While an entity is in bankruptcy proceedings, assets may be held by a bank or other entity to protect and conserve them so that the bankruptcy can be properly resolved. But the complaint for this class action alleges that Rabobank USA Financial Corporation (which does business as Rabobank, NA) and Bankruptcy Management Solutions, Inc. (BMS), among others, charged excessive fees that were not appropriate for the level of services provided.
The class for this action is any creditor (or other entity to whom funds may be distributed) in a Chapter 7 case under the US Bankruptcy Code in which Rabobank USA Financial Corporation, Rabobank, NA, or Bankruptcy Management Solutions, Inc. charged bank and technology services fees at a monthly nominal percentage rate of 1.75% for services that may not have been performed or which were not necessary to preserve the assets of the bankruptcy estate.
The class period is not specified except to say that it “begins within the past ten years and continues.”
The case is brought by Recovery Fund II USA, LLC, which sought to recover funds from Nexity Financial Corporation in a Chapter 7 bankruptcy case. The Recovery Fund filed a proof of claim in 2011 for over $14 million. The complaint says it expects to recover less than $74,000.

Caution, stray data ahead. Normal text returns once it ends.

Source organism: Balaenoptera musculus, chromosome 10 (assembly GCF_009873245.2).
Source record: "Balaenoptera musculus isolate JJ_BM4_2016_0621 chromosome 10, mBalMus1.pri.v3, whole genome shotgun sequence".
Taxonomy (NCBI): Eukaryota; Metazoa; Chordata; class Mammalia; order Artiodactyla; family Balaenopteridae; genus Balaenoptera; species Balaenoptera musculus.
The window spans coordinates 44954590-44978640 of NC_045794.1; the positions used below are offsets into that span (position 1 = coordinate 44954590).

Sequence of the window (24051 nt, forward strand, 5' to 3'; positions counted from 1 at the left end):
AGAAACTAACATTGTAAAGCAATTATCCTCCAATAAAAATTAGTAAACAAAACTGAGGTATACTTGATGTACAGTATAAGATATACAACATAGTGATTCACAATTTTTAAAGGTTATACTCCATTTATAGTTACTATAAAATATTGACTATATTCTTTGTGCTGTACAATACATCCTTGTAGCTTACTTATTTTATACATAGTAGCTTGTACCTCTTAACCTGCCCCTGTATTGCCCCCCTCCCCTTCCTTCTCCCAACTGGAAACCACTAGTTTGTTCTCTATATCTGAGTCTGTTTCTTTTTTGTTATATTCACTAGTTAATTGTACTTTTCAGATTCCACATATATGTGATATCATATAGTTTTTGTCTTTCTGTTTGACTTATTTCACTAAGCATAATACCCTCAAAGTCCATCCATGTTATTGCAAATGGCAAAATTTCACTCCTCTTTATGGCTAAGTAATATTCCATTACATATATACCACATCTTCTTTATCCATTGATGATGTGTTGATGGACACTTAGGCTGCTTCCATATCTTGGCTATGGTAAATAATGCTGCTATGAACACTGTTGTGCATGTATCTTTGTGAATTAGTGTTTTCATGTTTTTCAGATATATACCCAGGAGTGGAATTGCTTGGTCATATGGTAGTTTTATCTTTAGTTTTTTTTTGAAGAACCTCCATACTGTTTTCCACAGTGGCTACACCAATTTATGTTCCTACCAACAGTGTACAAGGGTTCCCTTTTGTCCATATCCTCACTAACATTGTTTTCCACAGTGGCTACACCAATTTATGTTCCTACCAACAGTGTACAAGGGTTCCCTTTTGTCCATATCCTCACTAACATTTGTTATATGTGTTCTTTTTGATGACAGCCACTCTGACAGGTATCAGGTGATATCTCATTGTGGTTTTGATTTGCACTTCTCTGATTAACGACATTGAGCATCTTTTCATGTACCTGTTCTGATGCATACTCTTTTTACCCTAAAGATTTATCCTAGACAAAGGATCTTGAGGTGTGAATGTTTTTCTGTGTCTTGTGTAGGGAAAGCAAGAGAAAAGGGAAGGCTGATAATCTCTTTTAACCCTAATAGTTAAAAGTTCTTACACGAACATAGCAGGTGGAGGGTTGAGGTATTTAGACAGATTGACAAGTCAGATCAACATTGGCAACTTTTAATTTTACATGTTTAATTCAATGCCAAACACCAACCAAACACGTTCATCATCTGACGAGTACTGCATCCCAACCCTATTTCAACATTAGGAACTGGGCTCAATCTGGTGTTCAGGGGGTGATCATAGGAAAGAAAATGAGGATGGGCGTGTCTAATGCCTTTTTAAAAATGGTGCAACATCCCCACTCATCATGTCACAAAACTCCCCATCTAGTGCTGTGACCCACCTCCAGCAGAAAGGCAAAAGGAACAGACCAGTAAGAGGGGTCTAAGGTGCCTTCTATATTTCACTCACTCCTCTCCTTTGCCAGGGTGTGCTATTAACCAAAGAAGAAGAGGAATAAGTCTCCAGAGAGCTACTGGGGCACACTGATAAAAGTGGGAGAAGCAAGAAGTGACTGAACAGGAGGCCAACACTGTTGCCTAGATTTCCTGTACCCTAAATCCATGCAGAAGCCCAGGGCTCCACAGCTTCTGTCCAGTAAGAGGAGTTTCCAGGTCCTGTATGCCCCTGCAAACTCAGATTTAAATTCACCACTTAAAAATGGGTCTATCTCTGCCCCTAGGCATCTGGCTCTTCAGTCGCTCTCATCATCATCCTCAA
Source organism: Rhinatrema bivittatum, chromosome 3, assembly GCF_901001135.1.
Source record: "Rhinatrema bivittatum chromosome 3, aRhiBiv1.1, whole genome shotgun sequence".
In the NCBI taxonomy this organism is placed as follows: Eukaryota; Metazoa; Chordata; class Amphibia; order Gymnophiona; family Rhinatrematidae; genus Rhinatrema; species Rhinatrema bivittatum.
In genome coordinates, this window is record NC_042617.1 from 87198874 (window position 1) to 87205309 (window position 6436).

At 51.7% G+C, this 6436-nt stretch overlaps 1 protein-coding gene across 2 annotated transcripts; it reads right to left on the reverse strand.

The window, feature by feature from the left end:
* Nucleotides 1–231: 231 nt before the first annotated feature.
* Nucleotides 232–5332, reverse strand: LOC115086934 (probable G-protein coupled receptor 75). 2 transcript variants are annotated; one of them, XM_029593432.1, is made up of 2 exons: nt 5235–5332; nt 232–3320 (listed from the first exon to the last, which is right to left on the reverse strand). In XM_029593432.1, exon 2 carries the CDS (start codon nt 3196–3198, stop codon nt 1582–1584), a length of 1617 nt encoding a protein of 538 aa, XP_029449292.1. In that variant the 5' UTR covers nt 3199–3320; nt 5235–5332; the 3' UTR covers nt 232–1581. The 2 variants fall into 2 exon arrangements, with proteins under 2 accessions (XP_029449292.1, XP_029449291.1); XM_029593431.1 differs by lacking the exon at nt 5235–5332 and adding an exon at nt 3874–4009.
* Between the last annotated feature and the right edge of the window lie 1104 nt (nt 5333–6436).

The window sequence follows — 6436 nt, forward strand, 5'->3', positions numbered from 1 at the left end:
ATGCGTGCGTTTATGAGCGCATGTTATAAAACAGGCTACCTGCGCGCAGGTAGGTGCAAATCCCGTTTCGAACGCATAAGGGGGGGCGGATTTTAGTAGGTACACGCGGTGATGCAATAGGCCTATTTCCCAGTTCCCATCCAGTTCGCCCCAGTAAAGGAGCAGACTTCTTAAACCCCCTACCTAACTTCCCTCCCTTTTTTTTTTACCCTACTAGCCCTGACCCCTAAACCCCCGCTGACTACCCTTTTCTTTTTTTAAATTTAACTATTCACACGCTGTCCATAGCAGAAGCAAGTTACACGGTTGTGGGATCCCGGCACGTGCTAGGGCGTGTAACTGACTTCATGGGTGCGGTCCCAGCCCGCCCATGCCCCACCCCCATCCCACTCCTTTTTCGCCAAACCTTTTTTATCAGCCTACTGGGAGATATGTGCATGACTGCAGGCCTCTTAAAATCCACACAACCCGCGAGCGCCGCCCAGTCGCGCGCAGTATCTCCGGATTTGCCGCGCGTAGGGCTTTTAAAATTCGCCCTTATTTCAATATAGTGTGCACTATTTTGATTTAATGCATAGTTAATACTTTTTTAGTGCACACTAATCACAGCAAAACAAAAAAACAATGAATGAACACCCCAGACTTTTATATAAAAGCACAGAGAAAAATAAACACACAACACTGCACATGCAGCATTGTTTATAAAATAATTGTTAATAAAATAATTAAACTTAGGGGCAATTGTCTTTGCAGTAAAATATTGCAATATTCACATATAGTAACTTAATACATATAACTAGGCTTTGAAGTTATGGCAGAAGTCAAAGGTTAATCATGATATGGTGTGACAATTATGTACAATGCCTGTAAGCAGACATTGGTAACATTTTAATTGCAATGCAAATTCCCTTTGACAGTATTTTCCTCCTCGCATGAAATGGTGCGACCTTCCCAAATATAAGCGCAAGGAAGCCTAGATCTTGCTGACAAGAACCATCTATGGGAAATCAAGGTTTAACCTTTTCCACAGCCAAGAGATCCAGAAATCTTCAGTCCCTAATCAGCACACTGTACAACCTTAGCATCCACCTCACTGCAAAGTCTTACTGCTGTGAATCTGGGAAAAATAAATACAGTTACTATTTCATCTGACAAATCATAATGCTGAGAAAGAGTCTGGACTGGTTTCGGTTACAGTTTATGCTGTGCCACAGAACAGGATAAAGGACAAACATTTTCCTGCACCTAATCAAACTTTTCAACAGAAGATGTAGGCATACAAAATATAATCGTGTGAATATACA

Rabobank provides banking services to Chapter 7 Trustees. Banks are allowed to charge service fees in Chapter 7 cases, the complaint says, “but only if such fees qualify as administrative expenses…”
Rabobank is also a signatory to the Uniform Authorized Depository Agreement (UADA) for its services to Chapter 7 trustees. The complaint says that the UADA “requires firms charging bank service fees to demonstrate that any service fees charged represent actual, necessary costs and expenses of preserving the estate, such that they properly qualify as administrative expenses under Section 503(b) of the Bankruptcy Code.” The complaint says that the UADA also requires that banks “quantify and report service fees as a separate and discrete billing line item” to ensure that the fees are appropriate administrative expenses.
However, during a majority of this particular bankruptcy, the complaint says, Rabobank charged a “banking and technology services fee” of 1.75% of all funds in the bankruptcy estate’s account. Much of this charge went to BMS. By the time of the Trustee’s Final Report on the bankruptcy, these fees added up to more than $93,000—more than the Recovery Fund was hoping to be able to recover.
The Recovery Fund alleges that Rabobank and BMS have violated the Racketeer Influenced and Corrupt Organizations (RICO) Act in their conspiracy to overcharge and in the commission of larceny, along with violation of the Bankruptcy Code, among other things.